israel and hamas with the help of egypt she is closely monitoring reports from tel aviv and in constant contact with prime minister benjamin netanyahu's team. we have word this morning of a deadly attack in benghazi, libya. the chief of police has been assassinated overnight. three unidentified gunmen have targeted colonel outside of his home in a drive-by shooting. he was transported to a medical facility and reportedly died en route. he was appointed the head of security after the september 11th attack on our consulate there. bbc reports more than a dozen security officers have been killed in the eastern libyan city so far this year. we'll have more stephanie after the break. you're always welcome to join us in chat online. go to current.com/stephaniemiller. we'll see you after the break. now? you know the kind of guys who do like reverse mortgage commercials? those types are coming on to me all of the time now. >> she gets the comedians laughing... >> that's hilarious! >> ...and the thinkers, thinking. >> okay,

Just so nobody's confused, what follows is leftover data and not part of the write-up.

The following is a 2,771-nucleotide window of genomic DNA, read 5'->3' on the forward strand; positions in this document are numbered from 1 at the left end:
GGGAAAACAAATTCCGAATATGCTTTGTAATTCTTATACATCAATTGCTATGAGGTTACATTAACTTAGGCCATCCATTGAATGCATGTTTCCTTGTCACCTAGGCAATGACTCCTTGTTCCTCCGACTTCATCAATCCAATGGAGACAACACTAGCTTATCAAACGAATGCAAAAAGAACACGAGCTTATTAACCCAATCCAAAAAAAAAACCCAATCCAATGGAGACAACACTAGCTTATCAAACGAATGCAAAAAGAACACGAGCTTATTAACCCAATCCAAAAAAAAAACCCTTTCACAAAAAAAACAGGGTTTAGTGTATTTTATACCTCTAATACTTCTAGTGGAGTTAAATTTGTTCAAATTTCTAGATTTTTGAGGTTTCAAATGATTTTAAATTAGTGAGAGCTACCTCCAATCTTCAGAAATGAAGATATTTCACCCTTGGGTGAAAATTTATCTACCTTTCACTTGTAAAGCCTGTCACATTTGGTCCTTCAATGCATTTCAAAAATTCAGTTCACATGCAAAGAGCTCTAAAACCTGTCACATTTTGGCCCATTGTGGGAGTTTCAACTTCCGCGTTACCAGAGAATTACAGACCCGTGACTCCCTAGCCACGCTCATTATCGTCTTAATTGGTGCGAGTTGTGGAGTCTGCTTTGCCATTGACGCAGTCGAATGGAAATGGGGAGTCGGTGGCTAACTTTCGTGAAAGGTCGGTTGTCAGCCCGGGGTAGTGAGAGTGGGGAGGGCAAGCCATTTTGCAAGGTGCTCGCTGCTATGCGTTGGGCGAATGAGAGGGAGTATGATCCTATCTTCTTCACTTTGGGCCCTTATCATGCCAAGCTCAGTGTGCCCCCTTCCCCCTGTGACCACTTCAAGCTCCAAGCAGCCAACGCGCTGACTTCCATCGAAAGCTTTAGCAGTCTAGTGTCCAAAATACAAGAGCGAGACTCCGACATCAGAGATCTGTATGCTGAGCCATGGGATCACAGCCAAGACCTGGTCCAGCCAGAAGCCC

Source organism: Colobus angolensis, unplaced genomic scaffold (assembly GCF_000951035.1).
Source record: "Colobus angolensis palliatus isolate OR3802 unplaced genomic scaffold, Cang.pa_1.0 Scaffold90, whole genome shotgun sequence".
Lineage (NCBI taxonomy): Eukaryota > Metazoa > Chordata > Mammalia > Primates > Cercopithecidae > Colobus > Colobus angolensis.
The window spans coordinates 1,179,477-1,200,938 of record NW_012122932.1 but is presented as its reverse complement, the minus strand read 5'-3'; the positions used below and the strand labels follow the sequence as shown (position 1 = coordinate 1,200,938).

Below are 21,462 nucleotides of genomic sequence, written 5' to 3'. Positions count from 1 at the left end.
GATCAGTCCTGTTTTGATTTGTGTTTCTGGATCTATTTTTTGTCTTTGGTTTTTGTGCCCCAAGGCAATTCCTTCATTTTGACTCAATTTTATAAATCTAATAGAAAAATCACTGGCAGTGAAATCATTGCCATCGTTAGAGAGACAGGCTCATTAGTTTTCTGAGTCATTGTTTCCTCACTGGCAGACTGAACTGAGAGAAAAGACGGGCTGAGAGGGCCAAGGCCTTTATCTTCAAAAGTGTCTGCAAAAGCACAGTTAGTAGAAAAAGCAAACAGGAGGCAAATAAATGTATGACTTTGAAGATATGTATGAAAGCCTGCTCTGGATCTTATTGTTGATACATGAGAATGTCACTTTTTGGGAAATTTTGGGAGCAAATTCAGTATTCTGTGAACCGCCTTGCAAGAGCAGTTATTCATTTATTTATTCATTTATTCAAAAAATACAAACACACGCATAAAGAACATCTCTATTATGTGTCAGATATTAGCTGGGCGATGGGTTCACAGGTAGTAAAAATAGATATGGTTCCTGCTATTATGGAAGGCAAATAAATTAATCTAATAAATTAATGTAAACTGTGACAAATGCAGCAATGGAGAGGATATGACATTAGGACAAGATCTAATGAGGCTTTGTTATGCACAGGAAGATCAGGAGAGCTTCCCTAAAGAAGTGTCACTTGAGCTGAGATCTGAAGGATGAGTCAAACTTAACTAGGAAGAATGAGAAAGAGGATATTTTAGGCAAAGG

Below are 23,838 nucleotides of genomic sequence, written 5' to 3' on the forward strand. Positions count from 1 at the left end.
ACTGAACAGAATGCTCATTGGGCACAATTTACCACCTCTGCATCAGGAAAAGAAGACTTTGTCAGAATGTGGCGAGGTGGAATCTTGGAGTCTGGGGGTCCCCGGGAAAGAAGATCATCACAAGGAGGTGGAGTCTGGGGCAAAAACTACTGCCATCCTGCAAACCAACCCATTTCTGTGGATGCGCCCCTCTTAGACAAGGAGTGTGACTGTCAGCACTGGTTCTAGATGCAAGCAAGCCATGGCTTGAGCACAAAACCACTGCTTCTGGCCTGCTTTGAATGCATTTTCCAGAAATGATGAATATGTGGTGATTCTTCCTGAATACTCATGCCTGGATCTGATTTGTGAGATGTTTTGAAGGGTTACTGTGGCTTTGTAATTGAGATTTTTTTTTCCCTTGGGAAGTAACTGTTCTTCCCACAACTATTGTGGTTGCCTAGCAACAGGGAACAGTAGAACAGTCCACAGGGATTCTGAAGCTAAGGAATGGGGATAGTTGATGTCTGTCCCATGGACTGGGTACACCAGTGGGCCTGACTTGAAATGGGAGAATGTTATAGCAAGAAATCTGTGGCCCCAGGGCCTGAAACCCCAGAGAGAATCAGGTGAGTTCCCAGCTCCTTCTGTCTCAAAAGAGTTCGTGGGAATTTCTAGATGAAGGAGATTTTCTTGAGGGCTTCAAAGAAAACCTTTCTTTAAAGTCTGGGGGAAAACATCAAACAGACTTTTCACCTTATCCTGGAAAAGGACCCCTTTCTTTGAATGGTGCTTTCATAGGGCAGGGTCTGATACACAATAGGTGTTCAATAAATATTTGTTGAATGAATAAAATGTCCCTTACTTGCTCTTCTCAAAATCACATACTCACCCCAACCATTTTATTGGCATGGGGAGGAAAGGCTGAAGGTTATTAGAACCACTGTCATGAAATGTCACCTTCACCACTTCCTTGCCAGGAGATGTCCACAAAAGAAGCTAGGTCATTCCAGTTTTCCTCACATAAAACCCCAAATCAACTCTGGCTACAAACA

about our embassy in cairo egypt. local tv host had played this clip incessantly and raging muslims -- enraging muslims throughout egypt who stormed our embassy and tore down the american flag and put up an islamist flag. a few hours later the -- they said it was over the video even though the next day the president referred to it as an act of terror. four americans were killed including our ambassador. ever since then, our republican friends have been using this terror attack, i'm sorry did i say using? i meant exploiting this terror attack to smear the president in any way they can. as you know, in 9-11-01 a terror attack is a reason to unite and cheer a president and in 9-11-12, it is an excuse to smear a president. there have been rumors of course that the president might be nominating susan rice, our u.n. ambassador to be his next secretary of state. and the most unlikely love couple of all in d.c., john mccain and lindsey graham got together to -- well, to say a lot of ignorant stuff. let's begin with j